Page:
Let’s see if I got this right. According to The Washington Post, a $636 billion military spending bill scheduled for vote by the House today or tomorrow contains about $7 billion in new ships, planes, helicopters and armored vehicles Defense Secretary Robert Gates said the Pentagon does not need. The waste Gates decried as “business as usual” represents about 1% of the House’s version for military spending this coming year.
Gates is trying to reform Defense Department procurement procedures but is meeting stiff resistance from Congress trying to preserve jobs in their districts as well as lucrative campaign contributions from defense contractors. He has the support of President Barack Obama who signaled he will veto the entire bill for items that “duplicate existing programs, or that have outlived their usefulness.”A similar veto threat forced the Senate July 21 to end the F-22 fighter-jet program designed during the Cold War but useless for today’s military missions.
The plot for a showdown thickens as those crafty congressmen anticipating their pork barrel favorites in jeopardy, passed on Wednesday an unusually restrictive rule for floor debate that allows only amendments that could strip less than half of the spending the administration did not request. A neat trick because it frees up $2.75 billion for their earmarks which include building more C-17 transport planes, F-18 jets and four military jets for the exclusive use of Congressmen and Pentagon brass.
Get this: About half of the $2.75 billion will be earmarked to private firms whose political action committees donated $789,190 to House appropriations subcommittee members on defense in the past 2 1/2 years, according to Taxpayers For Common Sense.
One of the more notorious earmarkers in Congress is appropriations subcommittee head John P. Murtha (D-Pa.) who is now being probed by the Justice Department and the House ethics committee. The White House targeted Murtha’s committee for adding $400 million to finish five presidential helicopters unwanted by Gates and Obama. Murtha countered it was dumb to spend $3.2 billion on a program and “get nothing out of it.” He added that the Defense Department really really wanted them but were muzzled by the White House.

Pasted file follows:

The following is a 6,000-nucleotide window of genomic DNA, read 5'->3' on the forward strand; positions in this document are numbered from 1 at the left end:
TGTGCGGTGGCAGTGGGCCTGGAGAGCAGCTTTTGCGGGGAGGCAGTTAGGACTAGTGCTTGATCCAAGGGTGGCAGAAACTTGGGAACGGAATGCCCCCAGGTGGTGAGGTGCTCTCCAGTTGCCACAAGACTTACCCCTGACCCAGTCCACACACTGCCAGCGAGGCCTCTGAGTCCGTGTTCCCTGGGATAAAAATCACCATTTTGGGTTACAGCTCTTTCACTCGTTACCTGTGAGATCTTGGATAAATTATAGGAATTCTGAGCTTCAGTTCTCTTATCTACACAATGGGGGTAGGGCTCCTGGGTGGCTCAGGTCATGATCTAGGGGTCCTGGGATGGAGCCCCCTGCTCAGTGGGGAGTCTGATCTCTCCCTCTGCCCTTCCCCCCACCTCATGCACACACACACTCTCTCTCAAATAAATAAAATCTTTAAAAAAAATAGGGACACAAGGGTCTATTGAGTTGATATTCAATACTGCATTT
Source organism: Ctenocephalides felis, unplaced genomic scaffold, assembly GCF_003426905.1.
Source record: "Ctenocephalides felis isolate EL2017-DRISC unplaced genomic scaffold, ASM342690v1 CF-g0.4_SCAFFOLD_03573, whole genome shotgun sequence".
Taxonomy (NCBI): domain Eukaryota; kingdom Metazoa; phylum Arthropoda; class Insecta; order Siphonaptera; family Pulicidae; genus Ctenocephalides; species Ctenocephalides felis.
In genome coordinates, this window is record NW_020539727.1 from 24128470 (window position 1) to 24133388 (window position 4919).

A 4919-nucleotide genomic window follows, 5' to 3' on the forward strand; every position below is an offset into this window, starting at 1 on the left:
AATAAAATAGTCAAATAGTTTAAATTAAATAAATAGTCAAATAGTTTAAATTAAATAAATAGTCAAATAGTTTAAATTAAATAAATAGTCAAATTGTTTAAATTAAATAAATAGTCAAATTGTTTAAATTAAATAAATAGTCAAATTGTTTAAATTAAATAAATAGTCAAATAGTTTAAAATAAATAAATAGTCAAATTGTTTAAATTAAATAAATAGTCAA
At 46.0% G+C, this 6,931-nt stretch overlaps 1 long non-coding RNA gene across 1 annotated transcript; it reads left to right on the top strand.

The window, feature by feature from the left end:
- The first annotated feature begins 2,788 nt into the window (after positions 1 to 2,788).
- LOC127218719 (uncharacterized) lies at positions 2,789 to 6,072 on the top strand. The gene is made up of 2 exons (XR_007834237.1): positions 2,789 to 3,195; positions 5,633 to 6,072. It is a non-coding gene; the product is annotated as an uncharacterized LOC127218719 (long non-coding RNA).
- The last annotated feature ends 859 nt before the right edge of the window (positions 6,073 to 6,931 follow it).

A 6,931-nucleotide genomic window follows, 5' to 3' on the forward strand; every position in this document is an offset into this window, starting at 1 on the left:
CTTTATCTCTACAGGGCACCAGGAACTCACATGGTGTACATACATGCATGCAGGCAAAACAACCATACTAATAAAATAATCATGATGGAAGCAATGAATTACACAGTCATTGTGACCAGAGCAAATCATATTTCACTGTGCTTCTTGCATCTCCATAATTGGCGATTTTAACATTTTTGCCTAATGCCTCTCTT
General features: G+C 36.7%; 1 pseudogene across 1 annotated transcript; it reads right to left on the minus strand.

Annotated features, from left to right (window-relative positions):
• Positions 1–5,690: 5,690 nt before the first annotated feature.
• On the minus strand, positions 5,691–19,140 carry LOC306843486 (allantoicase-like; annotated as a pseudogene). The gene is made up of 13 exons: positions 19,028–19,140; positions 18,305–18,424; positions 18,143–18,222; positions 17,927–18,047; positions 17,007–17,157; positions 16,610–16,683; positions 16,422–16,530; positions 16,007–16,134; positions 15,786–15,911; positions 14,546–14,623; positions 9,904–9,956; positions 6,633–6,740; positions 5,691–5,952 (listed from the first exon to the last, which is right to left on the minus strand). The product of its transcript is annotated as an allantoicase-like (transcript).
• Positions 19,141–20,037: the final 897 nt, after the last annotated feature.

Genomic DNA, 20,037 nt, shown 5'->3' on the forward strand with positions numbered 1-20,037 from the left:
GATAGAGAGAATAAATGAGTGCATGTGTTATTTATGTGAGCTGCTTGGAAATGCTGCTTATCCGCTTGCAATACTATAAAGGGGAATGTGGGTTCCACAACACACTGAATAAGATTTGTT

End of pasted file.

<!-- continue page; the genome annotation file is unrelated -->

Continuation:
This leads me to the most revealing inside look of the culture permeating Washington in this one paragraph in the WaPo story:
Regarding the disputed C-17 transport aircraft, for example, senior defense officials have formally testified that those purchased in previous years, in combination with upgraded C-5 aircraft, will be sufficient to meet any conceivable military needs. But the committee added $674 million for three unwanted planes because “the Air Force will say on the record that they don’t support it, but if you ask them off the record if they will actually use the planes, they will say, ‘Absolutely,’ ” said a House staff member who also was not allowed to speak on the record.
There will be a plethora of procedural problems before the House votes on the military spending bill because Rep. Jeff Flake, R-Ariz, plans to submit 540 amendments to demonstrate how fed up he is with Congressional earmarks.
“Simply put, members of Congress should not have the ability to award no-bid contracts” to private firms, Flake said in a statement. “The practice has created an ethical cloud over Congress, and it needs to end.” He noted that at least 70 of the earmarks are for former clients of the PMA Group, a lobbying firm close to appropriations subcommittee chairman Murtha.
Having read the Post story and restructured it for this posting, the question I keep asking myself is whether DefSec Gates is right and the estimated $7 billion be cut from the House military budget. What do we do then? Not spend it? After all, the money doesn’t really exist now and will have to be borrowed in the future. Or stick the “savings” into the healthcare reform bill? You see, that’s the difference between politicians and the rest of us. They take a proposed spending plan, cut it by 10%, and claim they saved you money. When we cut our household budget by 10 percent, we go without.
Jerry Remmers worked 26 years in the newspaper business. His last 23 years was with the Evening Tribune in San Diego where assignments included reporter, assistant city editor, county and politics editor.